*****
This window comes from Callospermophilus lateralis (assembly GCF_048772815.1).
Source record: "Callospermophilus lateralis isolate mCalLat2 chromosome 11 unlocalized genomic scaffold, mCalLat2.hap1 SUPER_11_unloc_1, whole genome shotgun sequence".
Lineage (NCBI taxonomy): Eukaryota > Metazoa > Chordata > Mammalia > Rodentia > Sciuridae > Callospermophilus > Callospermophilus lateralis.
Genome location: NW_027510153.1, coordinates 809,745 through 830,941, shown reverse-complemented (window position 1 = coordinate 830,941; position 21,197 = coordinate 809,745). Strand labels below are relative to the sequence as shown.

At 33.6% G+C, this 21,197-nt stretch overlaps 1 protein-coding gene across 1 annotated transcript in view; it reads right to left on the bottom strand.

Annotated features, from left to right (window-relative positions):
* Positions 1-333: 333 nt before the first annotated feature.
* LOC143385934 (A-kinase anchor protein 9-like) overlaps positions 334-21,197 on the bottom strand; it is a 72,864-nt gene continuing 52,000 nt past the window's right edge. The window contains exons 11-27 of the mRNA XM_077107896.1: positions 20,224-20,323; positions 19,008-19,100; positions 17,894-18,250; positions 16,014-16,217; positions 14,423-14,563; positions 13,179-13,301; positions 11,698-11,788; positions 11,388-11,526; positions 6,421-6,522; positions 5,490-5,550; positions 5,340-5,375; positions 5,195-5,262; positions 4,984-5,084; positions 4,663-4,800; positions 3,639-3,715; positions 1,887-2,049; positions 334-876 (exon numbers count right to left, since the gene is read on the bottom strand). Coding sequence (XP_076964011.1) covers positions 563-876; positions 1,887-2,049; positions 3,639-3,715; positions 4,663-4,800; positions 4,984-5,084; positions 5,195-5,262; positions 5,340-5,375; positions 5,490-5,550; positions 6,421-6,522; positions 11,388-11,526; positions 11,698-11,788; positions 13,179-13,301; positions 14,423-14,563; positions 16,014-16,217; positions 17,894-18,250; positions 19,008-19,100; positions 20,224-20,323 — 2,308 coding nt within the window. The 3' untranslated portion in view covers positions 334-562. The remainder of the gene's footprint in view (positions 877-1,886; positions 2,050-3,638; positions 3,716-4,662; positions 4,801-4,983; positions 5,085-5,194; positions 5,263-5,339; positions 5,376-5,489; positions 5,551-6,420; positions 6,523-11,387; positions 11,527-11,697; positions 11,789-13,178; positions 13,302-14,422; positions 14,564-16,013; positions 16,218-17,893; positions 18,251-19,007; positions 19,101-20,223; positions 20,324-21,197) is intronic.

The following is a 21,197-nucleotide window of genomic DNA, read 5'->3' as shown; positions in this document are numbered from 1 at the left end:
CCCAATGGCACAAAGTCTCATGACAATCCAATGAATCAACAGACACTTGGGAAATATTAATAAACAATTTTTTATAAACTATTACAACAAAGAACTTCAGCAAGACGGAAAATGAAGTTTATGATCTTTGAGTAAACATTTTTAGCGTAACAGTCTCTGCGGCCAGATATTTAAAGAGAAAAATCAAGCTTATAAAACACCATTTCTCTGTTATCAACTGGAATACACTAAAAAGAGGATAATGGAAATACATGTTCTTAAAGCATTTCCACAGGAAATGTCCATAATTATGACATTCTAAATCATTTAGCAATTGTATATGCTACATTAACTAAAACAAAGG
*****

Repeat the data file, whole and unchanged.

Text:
This window comes from Callospermophilus lateralis (assembly GCF_048772815.1).
Source record: "Callospermophilus lateralis isolate mCalLat2 chromosome 11 unlocalized genomic scaffold, mCalLat2.hap1 SUPER_11_unloc_1, whole genome shotgun sequence".
Lineage (NCBI taxonomy): Eukaryota > Metazoa > Chordata > Mammalia > Rodentia > Sciuridae > Callospermophilus > Callospermophilus lateralis.
Genome location: NW_027510153.1, coordinates 809,745 through 830,941, shown reverse-complemented (window position 1 = coordinate 830,941; position 21,197 = coordinate 809,745). Strand labels below are relative to the sequence as shown.

At 33.6% G+C, this 21,197-nt stretch overlaps 1 protein-coding gene across 1 annotated transcript in view; it reads right to left on the bottom strand.

Annotated features, from left to right (window-relative positions):
* Positions 1-333: 333 nt before the first annotated feature.
* LOC143385934 (A-kinase anchor protein 9-like) overlaps positions 334-21,197 on the bottom strand; it is a 72,864-nt gene continuing 52,000 nt past the window's right edge. The window contains exons 11-27 of the mRNA XM_077107896.1: positions 20,224-20,323; positions 19,008-19,100; positions 17,894-18,250; positions 16,014-16,217; positions 14,423-14,563; positions 13,179-13,301; positions 11,698-11,788; positions 11,388-11,526; positions 6,421-6,522; positions 5,490-5,550; positions 5,340-5,375; positions 5,195-5,262; positions 4,984-5,084; positions 4,663-4,800; positions 3,639-3,715; positions 1,887-2,049; positions 334-876 (exon numbers count right to left, since the gene is read on the bottom strand). Coding sequence (XP_076964011.1) covers positions 563-876; positions 1,887-2,049; positions 3,639-3,715; positions 4,663-4,800; positions 4,984-5,084; positions 5,195-5,262; positions 5,340-5,375; positions 5,490-5,550; positions 6,421-6,522; positions 11,388-11,526; positions 11,698-11,788; positions 13,179-13,301; positions 14,423-14,563; positions 16,014-16,217; positions 17,894-18,250; positions 19,008-19,100; positions 20,224-20,323 — 2,308 coding nt within the window. The 3' untranslated portion in view covers positions 334-562. The remainder of the gene's footprint in view (positions 877-1,886; positions 2,050-3,638; positions 3,716-4,662; positions 4,801-4,983; positions 5,085-5,194; positions 5,263-5,339; positions 5,376-5,489; positions 5,551-6,420; positions 6,523-11,387; positions 11,527-11,697; positions 11,789-13,178; positions 13,302-14,422; positions 14,564-16,013; positions 16,218-17,893; positions 18,251-19,007; positions 19,101-20,223; positions 20,324-21,197) is intronic.

The following is a 21,197-nucleotide window of genomic DNA, read 5'->3' as shown; positions in this document are numbered from 1 at the left end:
CCCAATGGCACAAAGTCTCATGACAATCCAATGAATCAACAGACACTTGGGAAATATTAATAAACAATTTTTTATAAACTATTACAACAAAGAACTTCAGCAAGACGGAAAATGAAGTTTATGATCTTTGAGTAAACATTTTTAGCGTAACAGTCTCTGCGGCCAGATATTTAAAGAGAAAAATCAAGCTTATAAAACACCATTTCTCTGTTATCAACTGGAATACACTAAAAAGAGGATAATGGAAATACATGTTCTTAAAGCATTTCCACAGGAAATGTCCATAATTATGACATTCTAAATCATTTAGCAATTGTATATGCTACATTAACTAAAACAAAGG